Young people from the Chernobyl Children’s Project have been welcomed to the borough by the Mayor of Solihull, Councillor Stuart Davis.
The twelve youngsters are from areas in Belarus which were badly affected by the Chernobyl nuclear disaster in 1986. They are in remission from various forms of cancer and have attended the main children’s cancer hospital in Minsk.
The Solihull branch of the Chernobyl Children’s Project arranges for the children, aged 13-15, to stay in Solihull for a four-week recuperative break. They stay in pairs with host families for two weeks, followed by two weeks together in a residential school. The aim is to provide them with a holiday of a lifetime, during which they enjoy fresh air and healthy food which helps to repair their damaged immune systems.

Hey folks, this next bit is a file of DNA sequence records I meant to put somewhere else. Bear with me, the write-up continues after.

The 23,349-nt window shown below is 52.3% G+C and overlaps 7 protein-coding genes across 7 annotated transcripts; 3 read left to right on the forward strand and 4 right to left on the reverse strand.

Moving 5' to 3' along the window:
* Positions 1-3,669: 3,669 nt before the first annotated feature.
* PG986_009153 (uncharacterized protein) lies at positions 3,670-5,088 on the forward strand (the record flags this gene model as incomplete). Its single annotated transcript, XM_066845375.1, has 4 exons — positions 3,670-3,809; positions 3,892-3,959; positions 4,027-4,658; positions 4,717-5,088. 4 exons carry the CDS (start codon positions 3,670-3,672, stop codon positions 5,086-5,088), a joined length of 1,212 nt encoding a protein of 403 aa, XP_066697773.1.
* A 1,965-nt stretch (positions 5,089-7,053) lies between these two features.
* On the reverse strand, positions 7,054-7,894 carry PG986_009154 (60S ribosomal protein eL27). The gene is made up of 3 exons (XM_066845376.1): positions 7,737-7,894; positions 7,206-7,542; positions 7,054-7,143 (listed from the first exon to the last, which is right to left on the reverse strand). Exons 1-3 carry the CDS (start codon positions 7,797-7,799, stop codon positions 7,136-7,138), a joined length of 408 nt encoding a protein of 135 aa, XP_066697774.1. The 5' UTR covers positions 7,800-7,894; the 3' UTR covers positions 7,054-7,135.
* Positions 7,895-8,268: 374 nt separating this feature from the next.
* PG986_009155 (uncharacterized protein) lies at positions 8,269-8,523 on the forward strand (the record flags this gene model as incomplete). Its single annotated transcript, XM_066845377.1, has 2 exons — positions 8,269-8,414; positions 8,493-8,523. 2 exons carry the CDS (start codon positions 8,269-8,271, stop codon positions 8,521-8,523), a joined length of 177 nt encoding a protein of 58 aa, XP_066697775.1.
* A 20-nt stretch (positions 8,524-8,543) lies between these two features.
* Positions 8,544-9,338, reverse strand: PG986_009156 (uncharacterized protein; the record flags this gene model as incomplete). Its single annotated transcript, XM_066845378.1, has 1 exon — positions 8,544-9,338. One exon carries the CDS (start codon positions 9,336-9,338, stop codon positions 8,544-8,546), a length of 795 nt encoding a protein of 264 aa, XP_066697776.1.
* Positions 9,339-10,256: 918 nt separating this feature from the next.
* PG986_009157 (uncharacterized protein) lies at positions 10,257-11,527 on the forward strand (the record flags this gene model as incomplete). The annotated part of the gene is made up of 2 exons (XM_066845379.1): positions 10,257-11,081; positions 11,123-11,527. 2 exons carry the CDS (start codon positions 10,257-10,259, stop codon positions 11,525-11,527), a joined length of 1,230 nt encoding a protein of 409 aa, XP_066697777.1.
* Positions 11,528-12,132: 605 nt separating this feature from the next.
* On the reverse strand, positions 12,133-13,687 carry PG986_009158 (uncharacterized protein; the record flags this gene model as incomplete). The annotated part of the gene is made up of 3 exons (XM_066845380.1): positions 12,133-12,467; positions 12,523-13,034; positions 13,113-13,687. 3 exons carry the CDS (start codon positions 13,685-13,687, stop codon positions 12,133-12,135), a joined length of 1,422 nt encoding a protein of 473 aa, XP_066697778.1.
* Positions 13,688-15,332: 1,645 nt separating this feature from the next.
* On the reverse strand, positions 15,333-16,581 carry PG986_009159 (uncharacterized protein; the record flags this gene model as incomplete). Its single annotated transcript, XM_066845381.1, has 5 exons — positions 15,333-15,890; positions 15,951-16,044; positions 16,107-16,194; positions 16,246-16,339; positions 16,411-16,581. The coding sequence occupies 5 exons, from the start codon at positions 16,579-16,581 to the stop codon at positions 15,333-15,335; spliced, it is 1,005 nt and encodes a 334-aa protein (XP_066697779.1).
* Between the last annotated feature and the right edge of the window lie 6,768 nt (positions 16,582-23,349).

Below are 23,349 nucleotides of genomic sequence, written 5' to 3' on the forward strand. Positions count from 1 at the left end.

They also enjoy activities and trips to many destinations in the region, while experiencing British culture and making memories for life. So far they have visited Kingsbury Water Park, Stratford Butterfly Farm, Shustoke Sailing Club, learnt how to play tennis and go swimming.
The young people met the Mayor in the Council’s Civic Suite and through an interpreter he was able to give them an overview of the workings of the Council. They were also shown around the Council Chamber and enjoyed a visit to the Mayor’s Parlour.
The Mayor said: “Through no fault of their own these children have to suffer the long term effects of living in a radioactive environment. It has been a pleasure to welcome them to Solihull so that they can enjoy a much-needed holiday.
“I would like to thank the Chernobyl Children’s Project and the volunteers for their hard work in enabling this trip to happen, and the wonderful experiences they have arranged for the children.”
It is now 31 years since the Chernobyl Nuclear Power Station exploded in northern Ukraine. Contamination spread across Europe, but most fell in Belarus.
To find out more about hosting or the work of the Chernobyl Children's Project visit www.facebook.com/chernobylchildrensprojectsolihull